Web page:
Olympics: Being There – Beach Volleyball

Beach Volleyball, Preliminaries (Men and Women), Horse Guards Parade 

Away from the Olympic Park the idea to build a temporary venue at Horse Guards Parade for the Beach Volleyball has been inspired. The walk to the venue gives visitors the chance to see Buckingham Palace from the Mall and then when inside, from the open roofed stands, the London Eye, Big Ben and the Houses of Parliament are all visible from a seat in the Mall end.  As well as hosting a sport, Beach Volleyball at the 2012 Olympics is showcasing London, and adding value to ticket holders.

Once through security (again relatively quick despite an extra bag search after it passed the scanner), the grounds past the entrance are vast, almost festival like, with plenty of stalls of food, drink and merchandise; a glance at prices show that while still very expensive, Wimbledon and Wembley were charging slightly more for exactly the same t-shirts and beer, perhaps adding their own little surcharge.

Though play was scheduled to start at 9am on the morning session of Day 6 of the Games the area was already heaving just after 8am, a military band marching through grounds, playing music they would later play in the venue before the start of play, and giant models of Beach Volleyball players, both proving great photo opportunities.

The sport itself on Day 6 of The Games consisted of four qualifying matches from respective round-robin groups – two men’s matches and two women’s matches. Once seated we are subjected to an announcer trying to manufacture atmosphere before the actions starts, orchestrating the audience to act like sheep on her instructions, from the tiresome Mexican Wave to chants first by stand and then by gender. This continues when play starts, egged on by a bloke allowed play to music between points, with tracks ranging from the annoying dance variety to those from artists with more gravitas including The Kinks, The Who and The Clash. Any additional noise may have been Joe Strummer spinning in his grave; the only consolation would be to find out Strummerville is actually getting some royalties for the amount of time London Calling and other Clash tracks are being played during The Games.

The wave was even encouraged during points, as if the sport wasn’t interesting enough on its own. It didn’t seem to affect the players but gave the audience little credit for its attention to immerse itself in what was a new sport for most. The first match had the most quality with the Latvian men’s team, who before play had started had shown an intensity on the training pitch next to the venue that can be seen from the stands, too strong for their Dutch opponents, defeating them in two straight sets.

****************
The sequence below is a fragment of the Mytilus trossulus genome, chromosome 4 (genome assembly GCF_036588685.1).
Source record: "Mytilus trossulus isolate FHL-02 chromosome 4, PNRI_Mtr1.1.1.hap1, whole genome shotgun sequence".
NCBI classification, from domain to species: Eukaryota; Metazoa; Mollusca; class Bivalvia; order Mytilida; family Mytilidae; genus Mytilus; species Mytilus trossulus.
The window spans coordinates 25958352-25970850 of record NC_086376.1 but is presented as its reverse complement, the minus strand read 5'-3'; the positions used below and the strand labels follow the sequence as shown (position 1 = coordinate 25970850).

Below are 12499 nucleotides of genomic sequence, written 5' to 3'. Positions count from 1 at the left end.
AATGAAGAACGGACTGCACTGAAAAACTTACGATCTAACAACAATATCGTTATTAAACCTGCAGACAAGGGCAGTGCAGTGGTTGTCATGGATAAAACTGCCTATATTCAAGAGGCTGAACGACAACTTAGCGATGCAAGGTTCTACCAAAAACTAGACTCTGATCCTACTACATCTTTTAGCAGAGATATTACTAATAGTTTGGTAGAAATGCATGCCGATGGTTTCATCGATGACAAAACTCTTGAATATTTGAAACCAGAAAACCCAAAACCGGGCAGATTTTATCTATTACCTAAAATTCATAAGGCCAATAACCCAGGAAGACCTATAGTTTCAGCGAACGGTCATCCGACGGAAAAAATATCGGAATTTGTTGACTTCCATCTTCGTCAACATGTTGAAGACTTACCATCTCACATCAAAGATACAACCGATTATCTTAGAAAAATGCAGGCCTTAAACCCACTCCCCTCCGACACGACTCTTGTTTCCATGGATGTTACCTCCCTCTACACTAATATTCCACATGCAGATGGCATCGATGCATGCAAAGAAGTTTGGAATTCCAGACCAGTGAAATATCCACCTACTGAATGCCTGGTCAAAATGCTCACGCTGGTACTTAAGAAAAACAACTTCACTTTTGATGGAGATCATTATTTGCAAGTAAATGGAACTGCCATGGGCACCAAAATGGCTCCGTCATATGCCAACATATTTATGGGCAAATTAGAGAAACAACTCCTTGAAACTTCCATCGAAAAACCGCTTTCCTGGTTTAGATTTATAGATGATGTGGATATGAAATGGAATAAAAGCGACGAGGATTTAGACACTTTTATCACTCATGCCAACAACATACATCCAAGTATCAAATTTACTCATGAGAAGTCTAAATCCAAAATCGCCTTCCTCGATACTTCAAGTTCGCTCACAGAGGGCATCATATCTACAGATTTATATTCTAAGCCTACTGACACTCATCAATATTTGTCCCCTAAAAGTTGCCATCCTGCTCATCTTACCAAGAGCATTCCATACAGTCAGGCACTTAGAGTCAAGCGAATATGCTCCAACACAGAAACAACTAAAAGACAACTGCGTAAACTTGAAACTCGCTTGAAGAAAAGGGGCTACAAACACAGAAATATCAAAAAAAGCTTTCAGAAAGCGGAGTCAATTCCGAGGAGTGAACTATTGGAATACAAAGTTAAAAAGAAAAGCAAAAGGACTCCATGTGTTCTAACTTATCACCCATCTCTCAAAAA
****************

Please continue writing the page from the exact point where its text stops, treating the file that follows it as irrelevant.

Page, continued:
In the second game the men’s Brazilian team were too strong for their Italian counterparts, winning a long first-set 26-24, before dominating the second at the net to wrap up another straight sets victory. The advantage is often with the team receiving, as they have the opportunity to set-up play, and the fact Italy struggled with their serve anyway, giving away cheap points by failing to get the ball over the net, put them at a further disadvantage.

The third match, a women’s preliminary between the Netherlands and Argentina was also a straights sets affair, the Dutch winning in under 40 minutes, before the final match of the session, between Canada and Italy, provided the closest contest. The Italian women went a set-up before Canada won a second 25 minute set to take the game into the decider which Italy won 15-10. An entertaining match that included some great rallies, both pairs gave everything throughout and the atmosphere for the session peaked due to their competitive efforts.

Between matches, which were scheduled to start on the hour, and sometimes in breaks in the game, spectators were encouraged to cheer, and at times join in, with dancers (mainly young women) in beach costumes. Once again as at Wembley and Wimbledon earlier in the Games it was a wasted opportunity to show action from The Games elsewhere, where the two big screens at either end of the ground could really have lifted the crowd and added to the strong feeling attendees have of being part of a unique two-week festival of sport. Instead, disappointingly, there was a type of sweetener offered by organizers, apologetic eye candy almost for the Sport in between. But as performances in great venues across all sports in this fortnight are proving day after day, night after night, Sport needs no gimmicks.


The Substantive Columnist Mel Gomes’ e-book Glory Nights: From Wankdorf to Wembley’ is now available to preview for free and download for £4.27 from Amazon and Smashwords. It documents football at the highest level and the journey of travelling around Europe in a sport where money is now valued alongside trophies. New, independent writing on popular culture, it is being backed by The Substantive.